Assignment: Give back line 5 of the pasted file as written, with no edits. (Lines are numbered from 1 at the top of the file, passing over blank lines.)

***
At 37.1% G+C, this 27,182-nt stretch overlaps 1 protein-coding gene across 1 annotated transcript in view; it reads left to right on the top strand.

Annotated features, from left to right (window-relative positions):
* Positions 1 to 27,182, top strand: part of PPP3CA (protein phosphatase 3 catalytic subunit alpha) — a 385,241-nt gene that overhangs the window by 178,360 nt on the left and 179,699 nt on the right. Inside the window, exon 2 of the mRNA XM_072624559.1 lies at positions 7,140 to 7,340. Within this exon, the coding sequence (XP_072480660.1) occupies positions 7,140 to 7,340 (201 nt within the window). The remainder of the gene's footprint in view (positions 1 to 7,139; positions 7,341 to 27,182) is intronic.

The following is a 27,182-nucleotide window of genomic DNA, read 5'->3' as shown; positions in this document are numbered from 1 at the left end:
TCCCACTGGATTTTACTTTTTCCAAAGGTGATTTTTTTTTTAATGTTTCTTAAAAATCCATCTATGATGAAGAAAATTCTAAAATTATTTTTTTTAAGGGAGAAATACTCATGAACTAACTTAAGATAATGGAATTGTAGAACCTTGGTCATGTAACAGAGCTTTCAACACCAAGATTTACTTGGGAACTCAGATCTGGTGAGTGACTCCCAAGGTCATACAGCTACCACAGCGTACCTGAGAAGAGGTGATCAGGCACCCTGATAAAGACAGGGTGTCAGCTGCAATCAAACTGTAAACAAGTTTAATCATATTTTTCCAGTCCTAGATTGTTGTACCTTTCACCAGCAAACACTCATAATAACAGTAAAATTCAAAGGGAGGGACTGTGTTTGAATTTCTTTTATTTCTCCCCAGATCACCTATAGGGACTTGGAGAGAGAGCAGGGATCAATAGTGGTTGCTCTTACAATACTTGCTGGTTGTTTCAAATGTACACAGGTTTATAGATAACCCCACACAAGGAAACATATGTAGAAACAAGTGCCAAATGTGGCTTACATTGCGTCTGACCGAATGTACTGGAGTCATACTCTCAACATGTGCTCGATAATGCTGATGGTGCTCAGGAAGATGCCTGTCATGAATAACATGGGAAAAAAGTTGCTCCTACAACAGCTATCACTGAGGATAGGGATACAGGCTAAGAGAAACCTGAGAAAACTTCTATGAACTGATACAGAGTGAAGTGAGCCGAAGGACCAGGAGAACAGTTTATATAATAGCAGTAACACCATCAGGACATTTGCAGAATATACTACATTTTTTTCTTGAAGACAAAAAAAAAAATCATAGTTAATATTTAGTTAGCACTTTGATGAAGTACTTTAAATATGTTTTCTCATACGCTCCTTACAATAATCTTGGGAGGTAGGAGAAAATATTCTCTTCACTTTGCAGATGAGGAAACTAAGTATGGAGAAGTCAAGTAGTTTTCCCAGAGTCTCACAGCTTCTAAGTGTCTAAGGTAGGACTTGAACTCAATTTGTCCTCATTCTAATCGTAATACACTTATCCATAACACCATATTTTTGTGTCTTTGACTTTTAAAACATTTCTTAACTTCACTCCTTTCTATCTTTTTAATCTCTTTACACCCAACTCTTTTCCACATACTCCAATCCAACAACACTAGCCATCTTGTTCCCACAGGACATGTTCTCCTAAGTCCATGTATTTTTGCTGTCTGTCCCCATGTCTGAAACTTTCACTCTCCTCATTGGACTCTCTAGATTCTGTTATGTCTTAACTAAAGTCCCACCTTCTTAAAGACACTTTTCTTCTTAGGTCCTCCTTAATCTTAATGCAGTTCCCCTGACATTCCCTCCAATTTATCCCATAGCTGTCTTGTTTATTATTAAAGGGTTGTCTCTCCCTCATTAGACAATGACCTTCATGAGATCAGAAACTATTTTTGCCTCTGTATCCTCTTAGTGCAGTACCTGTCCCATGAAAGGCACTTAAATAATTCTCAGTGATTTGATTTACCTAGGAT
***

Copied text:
TCCCACTGGATTTTACTTTTTCCAAAGGTGATTTTTTTTTTAATGTTTCTTAAAAATCCATCTATGATGAAGAAAATTCTAAAATTATTTTTTTTAAGGGAGAAATACTCATGAACTAACTTAAGATAATGGAATTGTAGAACCTTGGTCATGTAACAGAGCTTTCAACACCAAGATTTACTTGGGAACTCAGATCTGGTGAGTGACTCCCAAGGTCATACAGCTACCACAGCGTACCTGAGAAGAGGTGATCAGGCACCCTGATAAAGACAGGGTGTCAGCTGCAATCAAACTGTAAACAAGTTTAATCATATTTTTCCAGTCCTAGATTGTTGTACCTTTCACCAGCAAACACTCATAATAACAGTAAAATTCAAAGGGAGGGACTGTGTTTGAATTTCTTTTATTTCTCCCCAGATCACCTATAGGGACTTGGAGAGAGAGCAGGGATCAATAGTGGTTGCTCTTACAATACTTGCTGGTTGTTTCAAATGTACACAGGTTTATAGATAACCCCACACAAGGAAACATATGTAGAAACAAGTGCCAAATGTGGCTTACATTGCGTCTGACCGAATGTACTGGAGTCATACTCTCAACATGTGCTCGATAATGCTGATGGTGCTCAGGAAGATGCCTGTCATGAATAACATGGGAAAAAAGTTGCTCCTACAACAGCTATCACTGAGGATAGGGATACAGGCTAAGAGAAACCTGAGAAAACTTCTATGAACTGATACAGAGTGAAGTGAGCCGAAGGACCAGGAGAACAGTTTATATAATAGCAGTAACACCATCAGGACATTTGCAGAATATACTACATTTTTTTCTTGAAGACAAAAAAAAAAATCATAGTTAATATTTAGTTAGCACTTTGATGAAGTACTTTAAATATGTTTTCTCATACGCTCCTTACAATAATCTTGGGAGGTAGGAGAAAATATTCTCTTCACTTTGCAGATGAGGAAACTAAGTATGGAGAAGTCAAGTAGTTTTCCCAGAGTCTCACAGCTTCTAAGTGTCTAAGGTAGGACTTGAACTCAATTTGTCCTCATTCTAATCGTAATACACTTATCCATAACACCATATTTTTGTGTCTTTGACTTTTAAAACATTTCTTAACTTCACTCCTTTCTATCTTTTTAATCTCTTTACACCCAACTCTTTTCCACATACTCCAATCCAACAACACTAGCCATCTTGTTCCCACAGGACATGTTCTCCTAAGTCCATGTATTTTTGCTGTCTGTCCCCATGTCTGAAACTTTCACTCTCCTCATTGGACTCTCTAGATTCTGTTATGTCTTAACTAAAGTCCCACCTTCTTAAAGACACTTTTCTTCTTAGGTCCTCCTTAATCTTAATGCAGTTCCCCTGACATTCCCTCCAATTTATCCCATAGCTGTCTTGTTTATTATTAAAGGGTTGTCTCTCCCTCATTAGACAATGACCTTCATGAGATCAGAAACTATTTTTGCCTCTGTATCCTCTTAGTGCAGTACCTGTCCCATGAAAGGCACTTAAATAATTCTCAGTGATTTGATTTACCTAGGAT